counterparts of these verbs must be [+specific]. This article explores the
significance of the fact that this [+/- specific] relationship is also reflected
in negative sentences and a pronominal theme. In such sentences, negative
concord dictates that the [+/- specific] feature is reflected in the negative
pronominal (which are referred to as 'n-words' in the article). The author
further ar-gues that this [+/- specific] difference reflects an ambiguity in the
interpretation of the negative items. The chapter also investigates the
distribution of this ambiguity.
Because these papers are part of a guided project, this collection is different
from a collection of articles from a conference or a volume of articles written
by specialists in different places work-ing on different languages. This book is
more focused and feels more organized than books that do not have shared working
environment at their core. Furthermore, the authors incorporate the solutions
and proposals found in other chapters into their own analyses which gives the
book and the articles a much more integrated feeling.
This is a challenging book dealing with a range of difficult problems. Part of
the challenge is the Hungarian language itself, which is at the center of all of
the analyses in the book; it may be dif-ficult to read for those of us that do
not speak Hungarian. Nevertheless, the structures and prob-lems that are
discussed are common to human language. Furthermore, the presentation of the
data is very clear making the problems and their analyses accessible to people
that know no Hungarian. The other part of the challenge is that the analyses are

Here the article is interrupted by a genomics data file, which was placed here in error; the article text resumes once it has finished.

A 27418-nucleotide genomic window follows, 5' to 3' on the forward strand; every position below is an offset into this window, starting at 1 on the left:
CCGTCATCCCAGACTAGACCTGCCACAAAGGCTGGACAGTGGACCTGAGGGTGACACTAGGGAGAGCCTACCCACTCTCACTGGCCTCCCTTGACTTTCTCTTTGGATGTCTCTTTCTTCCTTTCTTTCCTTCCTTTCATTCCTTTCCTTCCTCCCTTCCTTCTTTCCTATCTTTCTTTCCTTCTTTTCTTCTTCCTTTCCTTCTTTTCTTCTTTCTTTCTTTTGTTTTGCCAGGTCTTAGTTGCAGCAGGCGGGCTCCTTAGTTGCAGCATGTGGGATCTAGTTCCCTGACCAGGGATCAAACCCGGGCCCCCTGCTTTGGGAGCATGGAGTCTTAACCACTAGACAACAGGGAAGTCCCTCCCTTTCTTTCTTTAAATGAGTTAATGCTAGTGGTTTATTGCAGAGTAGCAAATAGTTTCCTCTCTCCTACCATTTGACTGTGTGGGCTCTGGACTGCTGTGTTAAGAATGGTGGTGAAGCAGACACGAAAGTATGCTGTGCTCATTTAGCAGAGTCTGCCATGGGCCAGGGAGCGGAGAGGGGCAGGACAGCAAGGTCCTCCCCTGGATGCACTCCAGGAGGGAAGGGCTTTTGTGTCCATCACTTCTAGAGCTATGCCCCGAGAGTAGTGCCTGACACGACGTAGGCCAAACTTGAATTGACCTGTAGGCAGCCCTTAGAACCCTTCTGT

quite dense; the reader must keep several issues in mind at all times while
following the arguments. But these seem hardly to be criticisms, but rather
admiration of the authors for bringing to light detailed and well argued
analyses of structures found in a language which is not accessible to a wide
audience. We must wait and see if the actual proposals put forth in this volume
will stand the test of time. However, the range and the cohesion of the proposed
solutions make this an important volume. Whether in Hungarian or other
languages, aspect and its relationship to clause structure, and particularly the
so-called left periphery are central topics in modern linguistic analyses.
This book is set in the generative framework, which means that it may not be for
everyone. Within the generative framework, one might object to the constant
addition of new projections to the clause structure. For instance, this book
considers projections including Predicate Phrase, Aspect Phrase, and the
Non-Neutral Phrase. However, the presence of each of these projections is well
argued and each of the projections provides an explanation of the phenomena
described by the authors and are not simply plugs to fill the holes in the theory.
The only criticism that I might put forward about the book is that although the
title leads one to believe that the articles will explore the structure of or
movement of elements to the so-called left-periphery, this is not entirely the
case. In fact, the book deals much more with an exploration of the workings of
aspect in Hungarian. Of course there is discussion of the left periphery
throughout the book, but this is almost a secondary topic. Perhaps I was over
anticipating the amount of attention that would be dedicated to the
left-periphery itself, because that is an area that interests me personally at
the moment. Certainly the internal machinery of the event struc-ture and aspect
is of no less importance to our understanding of language in general.
Michael Moss, PhD, is an associate professor at the University of Gdansk. His
research interests include syntax (in the Minimalist Program) and historical
linguistics. His current research is cen-tered on Polish syntax and the
historical development of various clitics in that language.